thehayworth

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Re: Bows
« Reply #7 on: Jul 18, 2007, 04:16 pm »
if you want applause, you're in the wrong job
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BWEEVEED

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Re: Bows
« Reply #8 on: Jul 18, 2007, 04:39 pm »
I don't think this is Typical - I would never let my cast do this towards me or the crew unless it was choreographed that way by the director.

Again, just part of the gig . . . added to the list of things how stage management is different from the cast.
[/quote]

It really isn't. It's more of a tradition type thing that we do at my high school. I wouldn't do the job if I actually wanted recognition.
If the world is a stage then we rule the world.

StageMgr2Stars

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Re: Bows
« Reply #9 on: Jul 18, 2007, 05:56 pm »
if you want applause, you're in the wrong job

Bingo.
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JDL

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Re: Bows
« Reply #10 on: Jul 18, 2007, 07:47 pm »
if you want applause, you're in the wrong job

Bingo.

Bingo. Bingo. Applauding to the booth is a secondary education practice. This is when mom and dad come to see their precious son or daughter.
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Trevor7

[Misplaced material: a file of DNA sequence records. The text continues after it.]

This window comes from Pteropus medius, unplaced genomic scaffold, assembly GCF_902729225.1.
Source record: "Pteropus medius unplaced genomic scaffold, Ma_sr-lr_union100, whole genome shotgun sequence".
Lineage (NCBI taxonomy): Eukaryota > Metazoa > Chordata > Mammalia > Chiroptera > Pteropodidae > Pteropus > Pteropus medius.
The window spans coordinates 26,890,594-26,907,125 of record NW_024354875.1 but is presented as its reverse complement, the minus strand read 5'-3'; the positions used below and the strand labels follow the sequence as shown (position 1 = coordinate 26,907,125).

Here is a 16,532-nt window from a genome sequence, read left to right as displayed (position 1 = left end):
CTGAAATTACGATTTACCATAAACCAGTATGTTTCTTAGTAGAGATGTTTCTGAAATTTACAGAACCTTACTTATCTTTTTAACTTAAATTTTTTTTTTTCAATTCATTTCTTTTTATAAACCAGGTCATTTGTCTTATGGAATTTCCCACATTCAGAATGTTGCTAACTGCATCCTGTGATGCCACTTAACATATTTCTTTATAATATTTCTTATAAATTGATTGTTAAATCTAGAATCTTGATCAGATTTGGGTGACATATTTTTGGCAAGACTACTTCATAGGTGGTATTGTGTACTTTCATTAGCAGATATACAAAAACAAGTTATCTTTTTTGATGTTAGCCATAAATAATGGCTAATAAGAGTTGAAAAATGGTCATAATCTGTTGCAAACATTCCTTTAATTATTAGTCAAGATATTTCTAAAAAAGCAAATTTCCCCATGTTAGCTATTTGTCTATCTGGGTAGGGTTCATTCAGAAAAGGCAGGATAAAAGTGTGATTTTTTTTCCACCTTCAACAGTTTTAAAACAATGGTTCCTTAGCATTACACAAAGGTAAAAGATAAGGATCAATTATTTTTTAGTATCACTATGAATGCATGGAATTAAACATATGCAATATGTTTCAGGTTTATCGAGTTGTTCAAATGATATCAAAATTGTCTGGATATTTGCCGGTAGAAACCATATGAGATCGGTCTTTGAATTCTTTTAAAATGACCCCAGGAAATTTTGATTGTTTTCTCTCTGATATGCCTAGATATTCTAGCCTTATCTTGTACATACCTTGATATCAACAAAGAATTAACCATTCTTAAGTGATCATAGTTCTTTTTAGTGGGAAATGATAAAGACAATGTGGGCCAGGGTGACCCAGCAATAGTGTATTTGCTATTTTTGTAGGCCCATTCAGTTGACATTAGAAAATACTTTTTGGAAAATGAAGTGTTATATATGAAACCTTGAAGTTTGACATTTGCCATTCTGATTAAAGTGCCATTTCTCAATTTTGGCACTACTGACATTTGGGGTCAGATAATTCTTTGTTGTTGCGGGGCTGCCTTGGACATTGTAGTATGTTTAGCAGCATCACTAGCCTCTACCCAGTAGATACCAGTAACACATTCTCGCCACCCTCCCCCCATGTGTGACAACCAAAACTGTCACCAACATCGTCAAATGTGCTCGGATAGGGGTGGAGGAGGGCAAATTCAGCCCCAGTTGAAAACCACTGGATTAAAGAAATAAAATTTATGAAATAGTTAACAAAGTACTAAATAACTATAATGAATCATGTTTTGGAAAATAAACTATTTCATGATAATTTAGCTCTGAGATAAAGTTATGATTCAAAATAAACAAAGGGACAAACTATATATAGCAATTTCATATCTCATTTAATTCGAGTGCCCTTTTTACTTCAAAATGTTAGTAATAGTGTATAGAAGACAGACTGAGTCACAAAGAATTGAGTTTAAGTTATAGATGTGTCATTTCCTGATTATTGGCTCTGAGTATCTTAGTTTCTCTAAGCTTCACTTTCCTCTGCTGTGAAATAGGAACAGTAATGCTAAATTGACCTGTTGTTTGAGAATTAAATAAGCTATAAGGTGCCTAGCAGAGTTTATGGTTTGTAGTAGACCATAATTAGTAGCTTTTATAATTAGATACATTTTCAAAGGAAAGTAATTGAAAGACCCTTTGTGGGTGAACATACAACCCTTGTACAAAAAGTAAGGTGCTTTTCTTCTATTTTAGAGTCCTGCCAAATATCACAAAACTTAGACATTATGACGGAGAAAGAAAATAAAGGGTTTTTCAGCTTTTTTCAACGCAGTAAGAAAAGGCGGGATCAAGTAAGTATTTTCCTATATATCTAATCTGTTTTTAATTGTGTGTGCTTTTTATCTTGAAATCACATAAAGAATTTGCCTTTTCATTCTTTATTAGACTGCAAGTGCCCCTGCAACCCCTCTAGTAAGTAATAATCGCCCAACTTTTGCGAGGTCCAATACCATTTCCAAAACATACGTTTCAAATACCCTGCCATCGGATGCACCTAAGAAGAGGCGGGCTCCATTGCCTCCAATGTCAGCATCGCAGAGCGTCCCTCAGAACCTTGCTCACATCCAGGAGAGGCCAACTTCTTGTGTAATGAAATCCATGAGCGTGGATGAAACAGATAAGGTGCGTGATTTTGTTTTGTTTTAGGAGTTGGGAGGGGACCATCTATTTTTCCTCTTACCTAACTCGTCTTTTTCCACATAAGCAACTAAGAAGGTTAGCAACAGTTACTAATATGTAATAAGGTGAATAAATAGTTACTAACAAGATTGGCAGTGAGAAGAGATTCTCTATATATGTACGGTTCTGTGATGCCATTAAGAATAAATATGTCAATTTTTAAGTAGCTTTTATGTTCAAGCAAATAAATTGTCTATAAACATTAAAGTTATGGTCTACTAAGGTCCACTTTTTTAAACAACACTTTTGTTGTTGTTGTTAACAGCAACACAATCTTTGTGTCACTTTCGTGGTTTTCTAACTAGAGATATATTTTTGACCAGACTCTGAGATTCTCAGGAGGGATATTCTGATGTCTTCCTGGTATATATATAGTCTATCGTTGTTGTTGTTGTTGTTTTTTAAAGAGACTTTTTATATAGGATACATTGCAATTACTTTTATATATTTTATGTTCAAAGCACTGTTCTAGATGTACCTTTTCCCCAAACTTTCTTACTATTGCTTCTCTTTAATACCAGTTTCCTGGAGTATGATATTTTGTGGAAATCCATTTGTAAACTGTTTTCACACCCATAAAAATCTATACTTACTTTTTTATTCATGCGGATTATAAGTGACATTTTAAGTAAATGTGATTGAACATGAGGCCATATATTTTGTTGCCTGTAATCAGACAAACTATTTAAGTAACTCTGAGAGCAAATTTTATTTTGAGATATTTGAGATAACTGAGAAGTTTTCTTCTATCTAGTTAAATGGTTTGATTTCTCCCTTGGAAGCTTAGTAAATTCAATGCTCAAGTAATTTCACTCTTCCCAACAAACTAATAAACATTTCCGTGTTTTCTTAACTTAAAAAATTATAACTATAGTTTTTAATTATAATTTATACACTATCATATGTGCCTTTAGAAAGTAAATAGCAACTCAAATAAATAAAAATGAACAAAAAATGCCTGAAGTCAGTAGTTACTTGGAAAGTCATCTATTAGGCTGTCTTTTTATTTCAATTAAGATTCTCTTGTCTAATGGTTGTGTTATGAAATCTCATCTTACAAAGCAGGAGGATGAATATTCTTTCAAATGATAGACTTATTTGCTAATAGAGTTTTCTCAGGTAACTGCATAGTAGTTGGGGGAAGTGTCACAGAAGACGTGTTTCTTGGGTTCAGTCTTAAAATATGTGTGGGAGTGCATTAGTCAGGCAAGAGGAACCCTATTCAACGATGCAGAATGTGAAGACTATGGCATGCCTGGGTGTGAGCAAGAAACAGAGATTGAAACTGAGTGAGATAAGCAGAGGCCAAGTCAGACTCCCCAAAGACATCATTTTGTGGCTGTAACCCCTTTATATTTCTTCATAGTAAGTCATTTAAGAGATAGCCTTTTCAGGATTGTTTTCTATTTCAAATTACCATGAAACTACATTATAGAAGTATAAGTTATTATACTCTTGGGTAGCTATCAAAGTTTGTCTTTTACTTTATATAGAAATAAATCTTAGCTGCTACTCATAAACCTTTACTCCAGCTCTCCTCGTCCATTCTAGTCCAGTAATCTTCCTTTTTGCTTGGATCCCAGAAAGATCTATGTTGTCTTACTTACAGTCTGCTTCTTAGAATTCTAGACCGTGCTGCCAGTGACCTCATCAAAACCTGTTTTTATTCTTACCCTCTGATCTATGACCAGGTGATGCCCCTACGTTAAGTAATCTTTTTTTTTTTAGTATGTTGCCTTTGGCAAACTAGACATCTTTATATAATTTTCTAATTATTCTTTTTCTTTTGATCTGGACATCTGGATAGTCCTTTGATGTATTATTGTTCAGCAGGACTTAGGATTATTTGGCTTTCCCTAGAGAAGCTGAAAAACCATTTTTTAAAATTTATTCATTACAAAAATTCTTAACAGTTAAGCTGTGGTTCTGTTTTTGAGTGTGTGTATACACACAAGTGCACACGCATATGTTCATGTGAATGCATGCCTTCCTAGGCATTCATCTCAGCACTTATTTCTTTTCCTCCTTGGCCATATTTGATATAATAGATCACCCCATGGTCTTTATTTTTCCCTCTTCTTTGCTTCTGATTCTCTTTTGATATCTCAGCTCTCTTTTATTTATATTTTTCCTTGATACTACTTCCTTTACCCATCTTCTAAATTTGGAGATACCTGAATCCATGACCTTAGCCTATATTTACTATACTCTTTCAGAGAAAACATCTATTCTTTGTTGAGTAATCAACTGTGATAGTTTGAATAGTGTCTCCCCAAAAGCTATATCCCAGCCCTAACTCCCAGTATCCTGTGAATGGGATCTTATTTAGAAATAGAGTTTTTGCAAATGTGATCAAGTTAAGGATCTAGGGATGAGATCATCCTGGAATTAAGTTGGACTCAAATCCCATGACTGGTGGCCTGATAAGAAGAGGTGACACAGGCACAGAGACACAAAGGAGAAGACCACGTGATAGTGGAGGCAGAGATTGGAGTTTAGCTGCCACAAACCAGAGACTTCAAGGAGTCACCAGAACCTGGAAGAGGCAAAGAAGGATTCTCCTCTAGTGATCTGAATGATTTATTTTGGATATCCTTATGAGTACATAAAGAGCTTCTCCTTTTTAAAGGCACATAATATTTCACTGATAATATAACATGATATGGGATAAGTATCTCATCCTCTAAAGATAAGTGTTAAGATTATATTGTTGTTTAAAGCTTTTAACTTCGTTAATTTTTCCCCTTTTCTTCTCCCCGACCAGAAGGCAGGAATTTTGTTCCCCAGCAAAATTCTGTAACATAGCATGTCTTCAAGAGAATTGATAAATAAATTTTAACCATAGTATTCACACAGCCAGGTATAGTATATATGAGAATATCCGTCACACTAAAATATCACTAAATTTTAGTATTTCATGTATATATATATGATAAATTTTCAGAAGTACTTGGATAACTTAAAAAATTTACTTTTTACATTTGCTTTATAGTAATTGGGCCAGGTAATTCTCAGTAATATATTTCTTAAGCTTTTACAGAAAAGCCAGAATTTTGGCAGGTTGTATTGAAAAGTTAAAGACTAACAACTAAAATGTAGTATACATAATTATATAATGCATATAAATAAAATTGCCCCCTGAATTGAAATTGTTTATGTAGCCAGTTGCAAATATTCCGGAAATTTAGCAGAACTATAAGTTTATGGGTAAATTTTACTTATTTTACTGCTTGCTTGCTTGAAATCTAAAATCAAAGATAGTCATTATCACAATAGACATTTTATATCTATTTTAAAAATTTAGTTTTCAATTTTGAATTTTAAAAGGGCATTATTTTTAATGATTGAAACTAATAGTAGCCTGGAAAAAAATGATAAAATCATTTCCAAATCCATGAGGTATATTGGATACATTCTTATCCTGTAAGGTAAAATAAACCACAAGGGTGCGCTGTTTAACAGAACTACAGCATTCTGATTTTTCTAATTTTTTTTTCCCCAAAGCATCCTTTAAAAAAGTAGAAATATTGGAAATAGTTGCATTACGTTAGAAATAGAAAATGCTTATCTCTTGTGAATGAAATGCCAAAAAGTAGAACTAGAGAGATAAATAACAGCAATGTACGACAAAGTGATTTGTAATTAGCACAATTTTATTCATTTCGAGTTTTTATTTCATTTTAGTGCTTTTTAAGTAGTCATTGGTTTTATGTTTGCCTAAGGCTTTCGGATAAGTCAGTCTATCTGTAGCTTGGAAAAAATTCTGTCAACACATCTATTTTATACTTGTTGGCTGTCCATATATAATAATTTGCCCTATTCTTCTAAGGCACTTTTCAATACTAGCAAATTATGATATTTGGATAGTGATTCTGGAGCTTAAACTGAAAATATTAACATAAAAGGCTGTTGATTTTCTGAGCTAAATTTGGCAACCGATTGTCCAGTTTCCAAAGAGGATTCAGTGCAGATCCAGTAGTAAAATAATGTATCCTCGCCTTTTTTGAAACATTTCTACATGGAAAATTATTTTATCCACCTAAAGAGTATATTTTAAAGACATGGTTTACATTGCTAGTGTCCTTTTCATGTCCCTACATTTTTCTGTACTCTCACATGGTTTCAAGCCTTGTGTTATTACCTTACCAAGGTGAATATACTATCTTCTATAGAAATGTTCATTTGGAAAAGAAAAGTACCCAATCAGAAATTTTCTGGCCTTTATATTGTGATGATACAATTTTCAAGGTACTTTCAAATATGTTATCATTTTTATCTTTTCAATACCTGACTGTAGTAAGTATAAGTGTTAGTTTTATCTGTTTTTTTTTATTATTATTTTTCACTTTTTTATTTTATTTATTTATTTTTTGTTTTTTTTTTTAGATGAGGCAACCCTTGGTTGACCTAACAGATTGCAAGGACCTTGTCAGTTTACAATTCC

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Re: Bows
« Reply #11 on: Jul 18, 2007, 09:00 pm »
What my professor told me is that the only time the stage manager gets any attention is if they do something wrong.  If you want applause then you should be on stage.  I love being backstage and my applause is knowing that I did my part to make the show great.

Jessie_K

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Re: Bows
« Reply #12 on: Jul 19, 2007, 12:34 am »

[/quote]

Bingo. Bingo. Applauding to the booth is a secondary education practice. This is when mom and dad come to see their precious son or daughter.
[/quote]

I wonder if this is also cultural thing.  I agree that in America it is strange to gesture to the SM or crew.

Can Brits weigh in on this for me?  I just finished the Brits Off Broadway festival where I SMed 3 shows and each cast gestured to the booth as part of their bows.  Do Brits do this more than Americans?

Mac Calder

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Re: Bows
« Reply #13 on: Jul 19, 2007, 06:07 am »
I know that quite a few Aussie shows have casts who do a crew clap (to prompt side), but I know equally as many who didn't clap the crew.

centaura

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Re: Bows
« Reply #14 on: Jul 19, 2007, 08:41 am »
When I was in high school we had the summer musical for a summer school class, and the crew was choreographed into the curtain call, but it was a case of getting the kids onstage to be seen by their parents.  For school productions like that, I don't see the crew getting a bow to be a problem or issue; but once out of school I would consider it amatuer-ish.  Its fine in education, when the goal is to recognise everyone's contribution, but outside of that environment a good crew is an unnoticed crew.  A recognition of the booth I'm not sure how I would consider - part of me is sure that the audience doesn't know what the significance is, but if its venue tradition then its venue tradition.

-Centaura